Understanding Dietary Guidelines
Food for Thought
Nutrients that have been shown to be lacking in the average American diet are fiber, calcium, potassium, magnesium, beta carotene, vitamin C, and vitamin E. Fiber Facts, Fat-Soluble Vitamins, Water-Soluble Vitamins, and Calcium and Healthy Bones will give you lots of ideas about how to increase your intake of these vital nutrients without loading up on saturated and trans fats, cholesterol, salt, sugar, and alcohol.
Food for Thought
Weight Loss and Weight Maintenance will tell you everything you need to know about how to lose weight in a healthy manner. You'll find information about why crash diets don't work, how to calculate your ideal body weight, how to design a well-balanced eating plan for weight loss, and how to maintain your newly trim physique.
The Dietary Guidelines are aimed at helping people choose a diet and exercise plan that will reduce their risk for major chronic diseases.
The guidelines are a joint production of the U.S. Department of Agriculture (USDA) and the U.S. Department of Health and Human Services (HHS) and are revised every five years so as to keep up with the latest scientific evidence. The first edition came out in 1980 and the most recent one was released in 2005. The current edition features nine basic guidelines that focus on weight control, exercise, and getting the most nutritional bang for your caloric buck—all things that nutritionists have been preaching for ages!
- Eat nutrient-dense foods within caloric needs. Eat a variety of nutrient-dense foods and limit your intake of saturated and trans fats, added sugars, cholesterol, salt, and alcohol.
- Maintain a healthy weight. Maintain a healthy body weight by balancing calories in (from food) and calories out (from physical activity).
- Be physically active on most days. Regular exercise is an important factor in keeping your weight in check and your body and mind in great shape.
- Encourage certain food groups. Vegetables, fruits, whole grains, and low-fat dairy RULE!
- Choose the right fats. Keep your total fat intake around 20 to 35 percent of daily calories, and go for mainly polyunsaturated and monounsaturated fats— the kind found in fish, nuts, and vegetable oils.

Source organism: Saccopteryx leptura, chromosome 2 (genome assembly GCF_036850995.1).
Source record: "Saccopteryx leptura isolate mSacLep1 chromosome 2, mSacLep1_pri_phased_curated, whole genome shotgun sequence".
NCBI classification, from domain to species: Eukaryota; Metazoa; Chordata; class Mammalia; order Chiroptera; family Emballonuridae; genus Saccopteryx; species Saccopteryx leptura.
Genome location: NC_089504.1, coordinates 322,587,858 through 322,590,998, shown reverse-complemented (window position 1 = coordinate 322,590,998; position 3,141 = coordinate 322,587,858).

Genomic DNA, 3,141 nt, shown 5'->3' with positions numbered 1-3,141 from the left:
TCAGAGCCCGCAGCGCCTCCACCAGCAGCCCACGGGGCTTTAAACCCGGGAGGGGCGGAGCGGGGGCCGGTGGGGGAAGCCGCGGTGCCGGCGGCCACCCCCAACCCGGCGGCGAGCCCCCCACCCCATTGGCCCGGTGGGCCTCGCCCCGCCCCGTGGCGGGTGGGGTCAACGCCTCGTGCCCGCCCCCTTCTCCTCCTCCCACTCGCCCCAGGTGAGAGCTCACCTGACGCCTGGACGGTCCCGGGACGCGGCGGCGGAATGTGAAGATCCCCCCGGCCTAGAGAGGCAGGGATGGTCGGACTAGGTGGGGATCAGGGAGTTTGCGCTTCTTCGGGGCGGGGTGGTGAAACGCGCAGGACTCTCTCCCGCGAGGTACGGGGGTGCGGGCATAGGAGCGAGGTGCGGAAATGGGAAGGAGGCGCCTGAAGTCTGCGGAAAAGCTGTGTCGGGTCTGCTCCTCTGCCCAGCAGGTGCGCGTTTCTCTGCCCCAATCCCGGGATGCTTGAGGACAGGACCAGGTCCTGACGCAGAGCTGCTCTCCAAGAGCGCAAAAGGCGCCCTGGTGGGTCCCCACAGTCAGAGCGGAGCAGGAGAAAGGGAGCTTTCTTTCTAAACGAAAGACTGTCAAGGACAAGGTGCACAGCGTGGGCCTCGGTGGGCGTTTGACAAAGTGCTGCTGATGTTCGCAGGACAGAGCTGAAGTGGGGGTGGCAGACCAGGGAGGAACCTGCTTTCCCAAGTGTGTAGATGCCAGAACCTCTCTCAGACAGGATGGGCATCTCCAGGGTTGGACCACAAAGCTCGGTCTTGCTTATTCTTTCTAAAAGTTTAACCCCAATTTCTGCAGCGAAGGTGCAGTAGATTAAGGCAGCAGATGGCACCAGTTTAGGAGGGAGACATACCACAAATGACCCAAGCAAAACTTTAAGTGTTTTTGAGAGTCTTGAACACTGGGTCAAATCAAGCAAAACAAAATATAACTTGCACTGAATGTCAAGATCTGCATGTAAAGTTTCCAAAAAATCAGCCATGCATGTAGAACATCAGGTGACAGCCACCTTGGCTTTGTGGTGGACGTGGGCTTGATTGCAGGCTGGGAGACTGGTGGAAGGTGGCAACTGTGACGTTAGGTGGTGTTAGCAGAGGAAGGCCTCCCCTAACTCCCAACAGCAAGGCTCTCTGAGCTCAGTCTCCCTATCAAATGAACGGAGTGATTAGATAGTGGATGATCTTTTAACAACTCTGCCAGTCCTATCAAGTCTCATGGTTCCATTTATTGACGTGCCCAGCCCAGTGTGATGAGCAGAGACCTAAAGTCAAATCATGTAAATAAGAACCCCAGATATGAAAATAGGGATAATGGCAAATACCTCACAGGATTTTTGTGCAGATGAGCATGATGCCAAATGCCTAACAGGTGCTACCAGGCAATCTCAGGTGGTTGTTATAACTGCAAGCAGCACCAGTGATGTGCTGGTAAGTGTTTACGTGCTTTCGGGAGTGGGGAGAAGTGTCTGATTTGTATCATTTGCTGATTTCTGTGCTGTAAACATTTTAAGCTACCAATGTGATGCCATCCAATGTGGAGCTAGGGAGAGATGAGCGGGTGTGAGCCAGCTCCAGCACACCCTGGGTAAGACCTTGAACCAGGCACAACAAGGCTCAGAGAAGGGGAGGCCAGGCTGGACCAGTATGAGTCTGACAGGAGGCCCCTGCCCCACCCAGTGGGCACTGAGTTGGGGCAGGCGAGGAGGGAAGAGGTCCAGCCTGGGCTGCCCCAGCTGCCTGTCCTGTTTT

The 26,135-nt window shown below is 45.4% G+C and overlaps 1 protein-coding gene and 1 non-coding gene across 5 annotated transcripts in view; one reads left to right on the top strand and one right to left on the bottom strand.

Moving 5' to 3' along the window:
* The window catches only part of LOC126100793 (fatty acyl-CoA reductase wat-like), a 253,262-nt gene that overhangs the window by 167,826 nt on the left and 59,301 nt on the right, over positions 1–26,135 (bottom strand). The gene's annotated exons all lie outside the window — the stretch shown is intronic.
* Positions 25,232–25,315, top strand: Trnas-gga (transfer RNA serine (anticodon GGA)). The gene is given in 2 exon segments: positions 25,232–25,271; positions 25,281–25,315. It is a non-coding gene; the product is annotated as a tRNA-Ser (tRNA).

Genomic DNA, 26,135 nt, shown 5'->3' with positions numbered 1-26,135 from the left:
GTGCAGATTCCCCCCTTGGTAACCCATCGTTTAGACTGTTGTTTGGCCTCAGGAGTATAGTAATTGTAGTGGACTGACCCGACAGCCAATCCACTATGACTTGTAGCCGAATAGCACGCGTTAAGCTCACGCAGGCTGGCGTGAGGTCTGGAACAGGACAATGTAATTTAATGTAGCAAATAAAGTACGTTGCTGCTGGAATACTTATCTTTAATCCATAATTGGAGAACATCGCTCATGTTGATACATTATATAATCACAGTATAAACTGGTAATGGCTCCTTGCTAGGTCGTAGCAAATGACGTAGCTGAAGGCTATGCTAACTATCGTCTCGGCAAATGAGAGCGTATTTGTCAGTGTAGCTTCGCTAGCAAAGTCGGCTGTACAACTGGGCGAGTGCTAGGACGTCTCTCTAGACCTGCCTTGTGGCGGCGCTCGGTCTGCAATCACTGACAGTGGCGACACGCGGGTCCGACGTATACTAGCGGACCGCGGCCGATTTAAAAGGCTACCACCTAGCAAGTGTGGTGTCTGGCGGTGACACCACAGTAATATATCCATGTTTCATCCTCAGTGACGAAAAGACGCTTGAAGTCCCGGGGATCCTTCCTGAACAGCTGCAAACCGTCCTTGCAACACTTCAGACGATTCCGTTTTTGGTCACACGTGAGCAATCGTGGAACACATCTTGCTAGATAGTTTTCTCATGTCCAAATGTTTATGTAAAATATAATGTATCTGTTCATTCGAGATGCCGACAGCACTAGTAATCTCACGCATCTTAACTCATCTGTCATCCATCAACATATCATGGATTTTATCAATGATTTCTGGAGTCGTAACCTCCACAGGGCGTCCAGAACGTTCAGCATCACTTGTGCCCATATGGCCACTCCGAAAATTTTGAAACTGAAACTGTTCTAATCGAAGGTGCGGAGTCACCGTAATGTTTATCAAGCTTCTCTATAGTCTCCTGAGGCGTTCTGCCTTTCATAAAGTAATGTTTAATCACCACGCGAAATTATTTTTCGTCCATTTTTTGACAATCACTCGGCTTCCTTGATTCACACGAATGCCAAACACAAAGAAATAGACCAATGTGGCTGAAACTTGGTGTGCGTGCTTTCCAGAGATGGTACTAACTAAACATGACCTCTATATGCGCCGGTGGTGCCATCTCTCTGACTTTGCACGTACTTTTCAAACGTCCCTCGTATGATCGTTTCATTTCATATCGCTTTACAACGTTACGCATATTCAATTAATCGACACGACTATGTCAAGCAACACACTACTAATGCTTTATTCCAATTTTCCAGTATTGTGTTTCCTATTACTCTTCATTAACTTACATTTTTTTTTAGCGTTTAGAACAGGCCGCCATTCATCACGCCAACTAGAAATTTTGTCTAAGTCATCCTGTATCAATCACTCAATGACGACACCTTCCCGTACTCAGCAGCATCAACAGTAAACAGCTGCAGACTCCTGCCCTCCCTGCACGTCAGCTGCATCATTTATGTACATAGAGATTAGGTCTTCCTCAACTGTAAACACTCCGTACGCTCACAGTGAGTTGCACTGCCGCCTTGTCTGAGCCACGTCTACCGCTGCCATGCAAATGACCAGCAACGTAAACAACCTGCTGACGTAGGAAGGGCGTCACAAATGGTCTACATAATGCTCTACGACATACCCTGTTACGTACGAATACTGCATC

- Choose healthy carbohydrates. Choose fiber-rich fruits, vegetables, and whole grains often and try to avoid packaged products that contain lots of added sugars.
- Get less sodium and more potassium. Choose and prepare foods with little salt, while consuming lots of potassium-rich foods. Your daily sodium intake should be less than 2,300 mg—that's approximately 1 teaspoon of table salt.
- Limit alcoholic beverages. If you choose to drink alcohol, do so sensibly and in moderation.
- Keep your food safe. Avoid food-borne illness—especially if you are pregnant or have a compromised immune system.
To help prevent chronic diseases, try to exercise for at least 30 minutes on most days.
To help prevent weight gain, aim for about 60 minutes of exercise on most days.
To maintain weight loss, shoot for 60 to 90 minutes of exercise on most days.
Make a point of having dark green, orange, and starchy vegetables—as well as legumes—several times a week.
Make most of your grains whole grains (try for at least 3 servings per day).
Consume 3 cups of fat-free milk, low-fat milk, or equivalent milk products per day.
Food for Thought
Women:"Moderation" is defined as up to one 12-ounce beer, one 5- to 6-ounce glass of wine, or 1¼ ounces of distilled spirits per day.
Men:"Moderation is defined as up to two 12-ounce beers, two 5- to 6-ounce glasses of wine, or 3 ounces of distilled spirits per day.
Keep trans fat consumption as low as possible, consume less than 10 percent of calories from saturated fat, and aim for a cholesterol intake of less than 300 mg per day.
When selecting meat, poultry, and milk products, choose lean, low-fat, or fat-free types.
More on: Children's Nutritional Needs
Excerpted from The Complete Idiot's Guide to Total Nutrition © 2005 by Joy Bauer. All rights reserved including the right of reproduction in whole or in part in any form. Used by arrangement with Alpha Books, a member of Penguin Group (USA) Inc.
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